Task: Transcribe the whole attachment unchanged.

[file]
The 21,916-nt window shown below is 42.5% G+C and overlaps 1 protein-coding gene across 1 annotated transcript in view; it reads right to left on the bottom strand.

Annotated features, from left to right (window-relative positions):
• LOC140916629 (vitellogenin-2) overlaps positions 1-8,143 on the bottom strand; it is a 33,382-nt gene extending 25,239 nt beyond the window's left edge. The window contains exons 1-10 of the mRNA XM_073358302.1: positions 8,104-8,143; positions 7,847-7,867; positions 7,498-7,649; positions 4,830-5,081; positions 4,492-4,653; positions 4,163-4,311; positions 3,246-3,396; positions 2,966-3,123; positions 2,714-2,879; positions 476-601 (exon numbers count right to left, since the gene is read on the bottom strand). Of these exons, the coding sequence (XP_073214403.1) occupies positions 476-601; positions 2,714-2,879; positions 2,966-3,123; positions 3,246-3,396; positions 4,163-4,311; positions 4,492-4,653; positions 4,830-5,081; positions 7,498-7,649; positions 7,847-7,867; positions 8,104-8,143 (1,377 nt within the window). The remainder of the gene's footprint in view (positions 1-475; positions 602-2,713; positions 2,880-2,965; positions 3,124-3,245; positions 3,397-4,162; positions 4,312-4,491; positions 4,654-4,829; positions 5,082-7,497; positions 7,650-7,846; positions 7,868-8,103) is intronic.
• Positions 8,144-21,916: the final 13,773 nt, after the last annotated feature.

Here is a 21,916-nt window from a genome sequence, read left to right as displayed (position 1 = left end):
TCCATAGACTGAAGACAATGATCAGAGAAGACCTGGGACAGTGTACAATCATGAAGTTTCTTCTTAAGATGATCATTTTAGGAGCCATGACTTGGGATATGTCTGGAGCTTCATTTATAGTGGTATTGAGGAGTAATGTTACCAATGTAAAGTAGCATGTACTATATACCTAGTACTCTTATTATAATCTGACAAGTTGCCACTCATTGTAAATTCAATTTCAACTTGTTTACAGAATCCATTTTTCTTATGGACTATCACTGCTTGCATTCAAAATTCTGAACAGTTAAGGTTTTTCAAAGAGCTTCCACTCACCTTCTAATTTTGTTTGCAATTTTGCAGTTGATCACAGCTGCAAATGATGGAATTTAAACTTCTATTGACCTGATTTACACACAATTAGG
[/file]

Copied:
The 21,916-nt window shown below is 42.5% G+C and overlaps 1 protein-coding gene across 1 annotated transcript in view; it reads right to left on the bottom strand.

Annotated features, from left to right (window-relative positions):
• LOC140916629 (vitellogenin-2) overlaps positions 1-8,143 on the bottom strand; it is a 33,382-nt gene extending 25,239 nt beyond the window's left edge. The window contains exons 1-10 of the mRNA XM_073358302.1: positions 8,104-8,143; positions 7,847-7,867; positions 7,498-7,649; positions 4,830-5,081; positions 4,492-4,653; positions 4,163-4,311; positions 3,246-3,396; positions 2,966-3,123; positions 2,714-2,879; positions 476-601 (exon numbers count right to left, since the gene is read on the bottom strand). Of these exons, the coding sequence (XP_073214403.1) occupies positions 476-601; positions 2,714-2,879; positions 2,966-3,123; positions 3,246-3,396; positions 4,163-4,311; positions 4,492-4,653; positions 4,830-5,081; positions 7,498-7,649; positions 7,847-7,867; positions 8,104-8,143 (1,377 nt within the window). The remainder of the gene's footprint in view (positions 1-475; positions 602-2,713; positions 2,880-2,965; positions 3,124-3,245; positions 3,397-4,162; positions 4,312-4,491; positions 4,654-4,829; positions 5,082-7,497; positions 7,650-7,846; positions 7,868-8,103) is intronic.
• Positions 8,144-21,916: the final 13,773 nt, after the last annotated feature.

Here is a 21,916-nt window from a genome sequence, read left to right as displayed (position 1 = left end):
TCCATAGACTGAAGACAATGATCAGAGAAGACCTGGGACAGTGTACAATCATGAAGTTTCTTCTTAAGATGATCATTTTAGGAGCCATGACTTGGGATATGTCTGGAGCTTCATTTATAGTGGTATTGAGGAGTAATGTTACCAATGTAAAGTAGCATGTACTATATACCTAGTACTCTTATTATAATCTGACAAGTTGCCACTCATTGTAAATTCAATTTCAACTTGTTTACAGAATCCATTTTTCTTATGGACTATCACTGCTTGCATTCAAAATTCTGAACAGTTAAGGTTTTTCAAAGAGCTTCCACTCACCTTCTAATTTTGTTTGCAATTTTGCAGTTGATCACAGCTGCAAATGATGGAATTTAAACTTCTATTGACCTGATTTACACACAATTAGG